The Top 5 Unsung Heroes of Funk Guitar

It’s no secret, I’m addicted to Funk guitar playing. From the minute I heard the power of vamping on one chord and it holding more weight and groove than anything I’d ever felt or heard before, I was hooked. The importance of Funk guitar done right is hugely underestimated in itself, as learning the style WILL make you a better guitar player but most importantly; a better band member. As The Godfather of Funk & Soul said himself - every instrument is a drum and when it comes to Funk, if you haven’t got rhythm, you haven’t got the Funk! The resurgence of Funk guitar is upon us, with the likes of Cory Wong cooking up a new breed of Funk guitar playing for a new generation of guitar players, as well as an OG like Nile Rodgers still keeping the old flames alight. However, there have been some criminally underrated bad-cat players through the ages of the genre and even if you don’t recognise their names; I guarantee you’ve heard their chops. So without further ado, here’s my top 5 underrated funk guitar players of all time.


Jimmy Nolen

Jimmy Nolen was the guitarist for none other than Mr. Dynamite himself, James Brown. Known for his great stab chops, which can be heard on the likes of “Papa’s Got A Brand New Bag” and “I Got You (I Feel Good), As well as the “chicken scratch” sound which is infamous with songs like “The Payback.” Nolen was an OG of Funk Rhythm playing and a pioneer of lightly pressing and muting the strings with the left hand whilst perfectly executing the rhythmic strumming as close to the bridge as possible for ultimate “stank.” A huge influence on the style that made Nile Rodgers a household name, as well as having being a massive influence on Hip-Hop music; becoming one of the most sampled guitarists of all time.

Jimmy was a bad-cat and a perfect example of what rhythmic guitar playing should be - space and execution.



Jesse Johnson

Jesse Johnson served as guitarist for the legendary Prince (more on Prince later!), performing in groups “The Time” and “Vanity 6”. He contributed to one of the big hits from the “Purple Rain” album, the infamously funky “Jungle Love.” Along with Prince, he was responsible for pioneering the “Minneapolis Sound.” Though, funnily enough was not from Minneapolis and clearly heavily influenced by the mouldings of Prince.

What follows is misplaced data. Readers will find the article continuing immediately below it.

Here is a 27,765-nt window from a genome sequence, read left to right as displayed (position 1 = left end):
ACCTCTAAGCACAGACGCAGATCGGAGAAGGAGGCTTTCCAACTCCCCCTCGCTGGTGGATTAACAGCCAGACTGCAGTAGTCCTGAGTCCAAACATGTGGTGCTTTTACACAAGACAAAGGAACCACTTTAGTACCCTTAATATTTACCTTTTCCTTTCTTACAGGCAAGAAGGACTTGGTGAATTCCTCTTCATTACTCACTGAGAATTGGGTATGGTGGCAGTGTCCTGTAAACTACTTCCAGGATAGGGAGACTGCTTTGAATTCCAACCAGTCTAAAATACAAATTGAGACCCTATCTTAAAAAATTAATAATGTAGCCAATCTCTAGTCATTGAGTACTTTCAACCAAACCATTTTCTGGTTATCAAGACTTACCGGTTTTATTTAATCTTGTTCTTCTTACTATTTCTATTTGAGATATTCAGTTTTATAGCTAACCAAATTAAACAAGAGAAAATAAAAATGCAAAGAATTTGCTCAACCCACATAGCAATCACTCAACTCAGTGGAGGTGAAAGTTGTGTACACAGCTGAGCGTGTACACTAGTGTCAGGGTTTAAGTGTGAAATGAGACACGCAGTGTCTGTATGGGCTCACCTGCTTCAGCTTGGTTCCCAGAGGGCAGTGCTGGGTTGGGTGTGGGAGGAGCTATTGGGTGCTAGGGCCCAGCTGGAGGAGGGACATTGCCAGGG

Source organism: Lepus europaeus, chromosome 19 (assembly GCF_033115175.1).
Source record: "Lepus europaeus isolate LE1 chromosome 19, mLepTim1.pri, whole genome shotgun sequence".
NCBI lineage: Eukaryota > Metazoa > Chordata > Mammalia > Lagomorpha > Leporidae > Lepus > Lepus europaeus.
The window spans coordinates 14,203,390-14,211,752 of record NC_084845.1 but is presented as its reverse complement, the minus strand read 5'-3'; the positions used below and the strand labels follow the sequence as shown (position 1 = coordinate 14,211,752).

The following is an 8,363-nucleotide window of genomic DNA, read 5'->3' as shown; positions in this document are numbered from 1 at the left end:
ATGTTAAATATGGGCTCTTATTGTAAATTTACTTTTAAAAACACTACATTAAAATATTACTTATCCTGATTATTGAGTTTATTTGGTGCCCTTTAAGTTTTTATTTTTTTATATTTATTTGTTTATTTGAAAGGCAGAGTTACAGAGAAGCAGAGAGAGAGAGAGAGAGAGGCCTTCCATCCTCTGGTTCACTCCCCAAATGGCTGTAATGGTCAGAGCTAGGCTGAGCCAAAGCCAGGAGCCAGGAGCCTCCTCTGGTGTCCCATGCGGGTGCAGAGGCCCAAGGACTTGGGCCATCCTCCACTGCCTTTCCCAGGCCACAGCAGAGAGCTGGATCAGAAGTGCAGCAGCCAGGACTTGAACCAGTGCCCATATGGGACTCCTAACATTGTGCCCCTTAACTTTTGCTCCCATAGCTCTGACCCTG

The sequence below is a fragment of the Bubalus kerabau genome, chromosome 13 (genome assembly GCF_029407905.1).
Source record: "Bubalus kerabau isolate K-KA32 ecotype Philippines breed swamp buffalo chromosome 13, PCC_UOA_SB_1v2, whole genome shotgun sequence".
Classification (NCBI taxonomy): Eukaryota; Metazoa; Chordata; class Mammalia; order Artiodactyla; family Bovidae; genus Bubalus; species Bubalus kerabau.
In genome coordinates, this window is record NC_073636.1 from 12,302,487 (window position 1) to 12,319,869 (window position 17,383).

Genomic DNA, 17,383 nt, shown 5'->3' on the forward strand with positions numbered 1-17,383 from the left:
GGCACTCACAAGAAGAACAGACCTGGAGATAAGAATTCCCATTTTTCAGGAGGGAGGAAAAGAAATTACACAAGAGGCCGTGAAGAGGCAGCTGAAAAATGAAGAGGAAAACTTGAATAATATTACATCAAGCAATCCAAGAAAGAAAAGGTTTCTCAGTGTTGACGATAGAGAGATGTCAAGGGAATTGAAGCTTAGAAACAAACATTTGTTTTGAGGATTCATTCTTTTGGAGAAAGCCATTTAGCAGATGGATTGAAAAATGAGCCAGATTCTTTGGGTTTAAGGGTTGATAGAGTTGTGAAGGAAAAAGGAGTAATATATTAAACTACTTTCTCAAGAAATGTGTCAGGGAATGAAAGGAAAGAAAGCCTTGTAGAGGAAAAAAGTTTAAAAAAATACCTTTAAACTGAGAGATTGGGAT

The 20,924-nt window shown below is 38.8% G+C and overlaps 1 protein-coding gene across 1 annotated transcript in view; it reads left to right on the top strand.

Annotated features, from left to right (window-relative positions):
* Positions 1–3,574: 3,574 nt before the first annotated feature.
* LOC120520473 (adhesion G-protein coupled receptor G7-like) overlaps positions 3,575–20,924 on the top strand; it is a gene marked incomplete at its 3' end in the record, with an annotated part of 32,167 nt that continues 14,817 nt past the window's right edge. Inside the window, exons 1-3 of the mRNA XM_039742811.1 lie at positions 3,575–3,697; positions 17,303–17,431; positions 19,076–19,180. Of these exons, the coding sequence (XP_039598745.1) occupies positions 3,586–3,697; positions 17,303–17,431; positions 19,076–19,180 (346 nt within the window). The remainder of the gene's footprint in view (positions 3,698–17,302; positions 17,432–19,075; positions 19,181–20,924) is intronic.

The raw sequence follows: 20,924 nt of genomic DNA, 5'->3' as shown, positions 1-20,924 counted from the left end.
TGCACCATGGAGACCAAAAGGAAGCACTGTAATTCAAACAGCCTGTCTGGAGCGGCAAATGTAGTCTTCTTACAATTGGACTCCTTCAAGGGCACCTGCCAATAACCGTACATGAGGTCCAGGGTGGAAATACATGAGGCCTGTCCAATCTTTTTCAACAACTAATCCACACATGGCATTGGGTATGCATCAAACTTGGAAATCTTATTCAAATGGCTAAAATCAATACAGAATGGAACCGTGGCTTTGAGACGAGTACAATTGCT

His style is rooted with Blues influences, with shades of Hendrix and Buddy Guy and is also one dangerous soloist (check out his solos and records!). Prince would write and record all of the guitar parts for The Time, cobbling big shoes for Jesse to fill, but he is one of the few guys who could do it with ease and style. Prince allegedly stated he was one of the few guitarists “he could be scared of”.

He also lured Sly Stone to his funky return as the two collaborated on his single “Crazy”. His influence on Hip-Hop and Neo-Soul is also prevalent, having playing on D’Angelo’s last studio album. A master of hypnotic repetition and never playing a note that didn’t need to be there. If you’ve never checked out his work, do it - you’re missing out!



Bruce Conte

Conte was the guitar player for the iconic funk band “Tower Of Power.” His style was so slick and calculated, always cutting through a cooking brass section and an ensemble of rhythmic multitudes. Arguably an R&B fusion player, with his ability to rip-roar his way through a solo, though he always managed to make every lead feel like a rhythm part.

Most importantly however, were Conte’s rhythm guitar skills - the subtle ability to make the part stand out through the rest of the instrumentation and fixate your attention with its mesmerising repetition. Taking note from the work of Mr. Nolen? I think so. Take the classic “What is Hip?” for example and listen to just the guitar part, it instantly wants to make you copy it and pay along.